by Nina Parrish
According to survey data collected by the Centers for Disease Control and Prevention in 2016, about 6.1 million (or 9.4 percent) of children in the United States were diagnosed, at that time, with Attention-Deficit/Hyperactivity Disorder (ADHD). Yale researcher and clinical psychologist Thomas Brown describes ADHD as an impairment of the executive functioning system. This means that students with ADHD can struggle with tasks such as organizing, prioritizing, getting started, staying focused, maintaining effort, regulating emotions, remembering learned information, holding information in mind while working, and the ability to self-regulate or monitor work for quality and completion.
Due to preexisting challenges with executive functioning and emotional regulation, students with ADHD may have struggled more than their neurotypical classmates to adjust to the many changes in schooling and other stressors brought about by the COVID-19 pandemic. The CDC found that, prior to the pandemic, 6 in 10 children with ADHD had at least one other mental, emotional, or behavioral disorder, such as anxiety, depression, or a conduct disorder. A research review conducted by Rosanna Breaux, a professor at Virginia Polytechnic Institute and State University, showed that during this past school year many students with ADHD not only experienced an increase in ADHD symptoms such as difficulty with attention and impulse control, but were also more likely to experience an increase in all mental/emotional/behavioral disorder symptoms.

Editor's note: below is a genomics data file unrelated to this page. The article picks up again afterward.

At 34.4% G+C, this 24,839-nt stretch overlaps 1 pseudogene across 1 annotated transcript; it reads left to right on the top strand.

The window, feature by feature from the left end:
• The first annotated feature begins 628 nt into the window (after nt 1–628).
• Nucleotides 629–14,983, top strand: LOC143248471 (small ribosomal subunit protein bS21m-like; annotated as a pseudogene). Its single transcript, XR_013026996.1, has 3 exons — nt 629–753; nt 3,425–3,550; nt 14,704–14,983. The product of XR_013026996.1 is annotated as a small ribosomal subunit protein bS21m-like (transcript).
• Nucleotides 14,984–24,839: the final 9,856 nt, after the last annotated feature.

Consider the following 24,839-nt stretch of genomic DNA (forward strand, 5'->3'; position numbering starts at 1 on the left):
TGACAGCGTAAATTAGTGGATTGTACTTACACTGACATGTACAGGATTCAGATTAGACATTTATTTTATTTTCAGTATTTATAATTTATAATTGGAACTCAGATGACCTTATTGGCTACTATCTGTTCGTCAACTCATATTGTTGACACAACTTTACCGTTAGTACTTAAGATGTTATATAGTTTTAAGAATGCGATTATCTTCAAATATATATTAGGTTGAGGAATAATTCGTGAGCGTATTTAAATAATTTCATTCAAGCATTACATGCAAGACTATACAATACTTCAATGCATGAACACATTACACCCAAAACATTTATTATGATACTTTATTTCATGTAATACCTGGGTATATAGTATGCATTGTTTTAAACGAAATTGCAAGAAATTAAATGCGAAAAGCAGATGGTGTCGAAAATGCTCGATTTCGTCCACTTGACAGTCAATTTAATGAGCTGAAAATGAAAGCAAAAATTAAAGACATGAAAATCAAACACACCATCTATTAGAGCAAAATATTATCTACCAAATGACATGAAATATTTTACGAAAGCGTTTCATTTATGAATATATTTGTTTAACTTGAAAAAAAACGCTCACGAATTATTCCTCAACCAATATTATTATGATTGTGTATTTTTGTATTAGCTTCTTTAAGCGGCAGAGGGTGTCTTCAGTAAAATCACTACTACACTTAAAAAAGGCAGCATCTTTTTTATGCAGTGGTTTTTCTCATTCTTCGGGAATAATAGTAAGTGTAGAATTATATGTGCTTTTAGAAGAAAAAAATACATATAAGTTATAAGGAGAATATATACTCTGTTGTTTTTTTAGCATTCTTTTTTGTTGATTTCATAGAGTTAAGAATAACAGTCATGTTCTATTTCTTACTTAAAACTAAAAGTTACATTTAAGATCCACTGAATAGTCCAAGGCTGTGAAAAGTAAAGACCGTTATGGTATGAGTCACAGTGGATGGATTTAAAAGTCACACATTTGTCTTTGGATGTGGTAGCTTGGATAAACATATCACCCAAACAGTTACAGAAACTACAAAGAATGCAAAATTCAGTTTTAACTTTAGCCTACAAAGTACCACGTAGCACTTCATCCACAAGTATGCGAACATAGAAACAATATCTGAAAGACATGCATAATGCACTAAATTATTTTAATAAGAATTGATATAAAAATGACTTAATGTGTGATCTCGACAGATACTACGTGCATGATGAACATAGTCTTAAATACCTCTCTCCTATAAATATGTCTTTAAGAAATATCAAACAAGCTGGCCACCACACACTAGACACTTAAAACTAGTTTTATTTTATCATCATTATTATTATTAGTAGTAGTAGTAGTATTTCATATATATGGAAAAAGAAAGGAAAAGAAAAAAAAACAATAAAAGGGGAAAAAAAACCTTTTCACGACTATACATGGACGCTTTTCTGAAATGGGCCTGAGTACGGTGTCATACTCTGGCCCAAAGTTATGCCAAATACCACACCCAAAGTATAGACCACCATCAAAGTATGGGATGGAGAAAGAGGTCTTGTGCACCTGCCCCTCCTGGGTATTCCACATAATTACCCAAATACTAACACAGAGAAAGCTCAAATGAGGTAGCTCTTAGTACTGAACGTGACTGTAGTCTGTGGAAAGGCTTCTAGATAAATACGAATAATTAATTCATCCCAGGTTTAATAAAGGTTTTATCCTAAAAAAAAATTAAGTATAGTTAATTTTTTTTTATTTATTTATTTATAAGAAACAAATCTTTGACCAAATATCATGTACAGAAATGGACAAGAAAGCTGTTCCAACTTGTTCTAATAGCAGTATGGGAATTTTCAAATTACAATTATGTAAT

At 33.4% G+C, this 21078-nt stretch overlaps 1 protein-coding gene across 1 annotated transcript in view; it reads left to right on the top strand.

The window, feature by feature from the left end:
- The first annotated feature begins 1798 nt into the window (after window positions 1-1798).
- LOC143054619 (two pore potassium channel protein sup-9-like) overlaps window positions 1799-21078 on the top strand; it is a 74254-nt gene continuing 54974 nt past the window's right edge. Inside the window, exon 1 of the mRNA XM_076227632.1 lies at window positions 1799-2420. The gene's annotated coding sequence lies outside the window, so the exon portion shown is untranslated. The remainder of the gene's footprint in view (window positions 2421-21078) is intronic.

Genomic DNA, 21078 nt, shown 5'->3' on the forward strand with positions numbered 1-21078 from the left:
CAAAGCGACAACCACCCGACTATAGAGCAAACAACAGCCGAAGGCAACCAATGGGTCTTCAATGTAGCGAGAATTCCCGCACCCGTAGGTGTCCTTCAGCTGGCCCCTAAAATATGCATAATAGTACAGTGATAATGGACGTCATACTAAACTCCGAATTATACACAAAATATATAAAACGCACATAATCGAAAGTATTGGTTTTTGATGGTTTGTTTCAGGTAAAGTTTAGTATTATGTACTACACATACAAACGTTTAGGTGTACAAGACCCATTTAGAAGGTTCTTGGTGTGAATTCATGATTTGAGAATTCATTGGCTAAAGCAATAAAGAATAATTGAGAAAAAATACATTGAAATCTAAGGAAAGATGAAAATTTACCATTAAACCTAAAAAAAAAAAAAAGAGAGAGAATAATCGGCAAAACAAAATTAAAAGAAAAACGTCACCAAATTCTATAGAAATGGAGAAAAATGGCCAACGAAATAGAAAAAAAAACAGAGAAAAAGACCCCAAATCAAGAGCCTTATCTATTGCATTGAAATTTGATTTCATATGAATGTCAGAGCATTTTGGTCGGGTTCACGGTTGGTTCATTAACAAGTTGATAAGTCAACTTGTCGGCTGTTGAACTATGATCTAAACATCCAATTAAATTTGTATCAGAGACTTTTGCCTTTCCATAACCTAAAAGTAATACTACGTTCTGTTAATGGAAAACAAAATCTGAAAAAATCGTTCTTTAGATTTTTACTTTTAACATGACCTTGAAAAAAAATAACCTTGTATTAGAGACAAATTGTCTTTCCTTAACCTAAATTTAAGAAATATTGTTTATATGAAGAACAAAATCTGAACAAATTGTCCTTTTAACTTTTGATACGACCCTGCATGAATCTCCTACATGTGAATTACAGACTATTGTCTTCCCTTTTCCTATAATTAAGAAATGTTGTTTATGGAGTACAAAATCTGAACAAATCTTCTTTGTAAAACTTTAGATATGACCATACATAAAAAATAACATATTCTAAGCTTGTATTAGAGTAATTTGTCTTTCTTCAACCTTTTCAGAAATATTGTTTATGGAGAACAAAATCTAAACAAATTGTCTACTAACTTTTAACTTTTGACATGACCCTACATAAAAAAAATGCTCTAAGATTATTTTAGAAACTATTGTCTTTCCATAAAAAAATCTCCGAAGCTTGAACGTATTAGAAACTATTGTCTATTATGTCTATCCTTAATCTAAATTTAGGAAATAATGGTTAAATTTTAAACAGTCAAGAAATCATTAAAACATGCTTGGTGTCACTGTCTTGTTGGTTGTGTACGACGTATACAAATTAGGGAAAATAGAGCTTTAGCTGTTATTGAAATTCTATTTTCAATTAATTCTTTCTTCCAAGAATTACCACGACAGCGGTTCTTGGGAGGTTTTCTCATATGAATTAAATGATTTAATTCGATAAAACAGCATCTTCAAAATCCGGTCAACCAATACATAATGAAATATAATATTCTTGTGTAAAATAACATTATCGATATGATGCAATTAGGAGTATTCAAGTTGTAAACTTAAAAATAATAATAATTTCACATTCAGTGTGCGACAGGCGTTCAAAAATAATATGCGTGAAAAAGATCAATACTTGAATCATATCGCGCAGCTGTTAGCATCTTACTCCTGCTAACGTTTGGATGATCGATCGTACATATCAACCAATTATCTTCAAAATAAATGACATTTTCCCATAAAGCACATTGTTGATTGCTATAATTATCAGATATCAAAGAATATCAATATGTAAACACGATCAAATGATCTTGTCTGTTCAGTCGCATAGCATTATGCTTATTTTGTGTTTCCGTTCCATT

Continue reading “Helping Students with ADHD Readjust to In-Person Schooling”
Children who have ADHD present predominantly with symptoms of inattention, hyperactivity, and impulsivity, or a combination of these symptoms. The disorder has had numerous names over the last several decades: minimal brain damage, minimal brain dysfunction, hyperkinetic reaction of childhood, attention- deficit disorder with or without hyperactivity, and, since 1987, attention- deficit/hyperactivity disorder (ADHD).
Symptom lists that are used for the diagnosis of ADHD are split into inattentive and hyperactive- impulsive criteria. If an individual has six or more symptoms from both lists, he or she would be diagnosed with ADHD, combined presentation. If an individual has six or more symptoms in one list but not the other, he or she would be considered to have ADHD, predominantly inattentive or ADHD, predominantly hyperactive- impulsive form.
Continue reading “ADHD: Recognizing the Symptoms”
Is it an Attention Deficit?
One of the greatest
misconceptions about ADHD is that it renders a person unable to pay attention.
In fact, many educators contact me and say, “He can’t have ADHD! He can spend
hours on the activities he wants to!”
What science has taught us is that because of the below-normal activity
in the neurotransmission of dopamine and norepinephrine, some people struggle regulating their attention, leading some
professionals to suggest that we rename ADHD “deficits in attention regulation
disorder.” People with ADHD can pay attention, but not always when they need to, for as long as they need to, or on what they need to—especially when they
are not interested or internally motivated. Sometimes, when a person is very
interested in what he or she is focused on (such as playing a video game or
building with blocks), the individual is actually “hyperfocused.” This means that the person is deeply and intensely
focused to the point that he or she has shut out other thoughts or stimuli.
This is why very often people with ADHD have a hard time transitioning from one task to another.
Continue reading “ADHD: Helping Students Regulate Attention”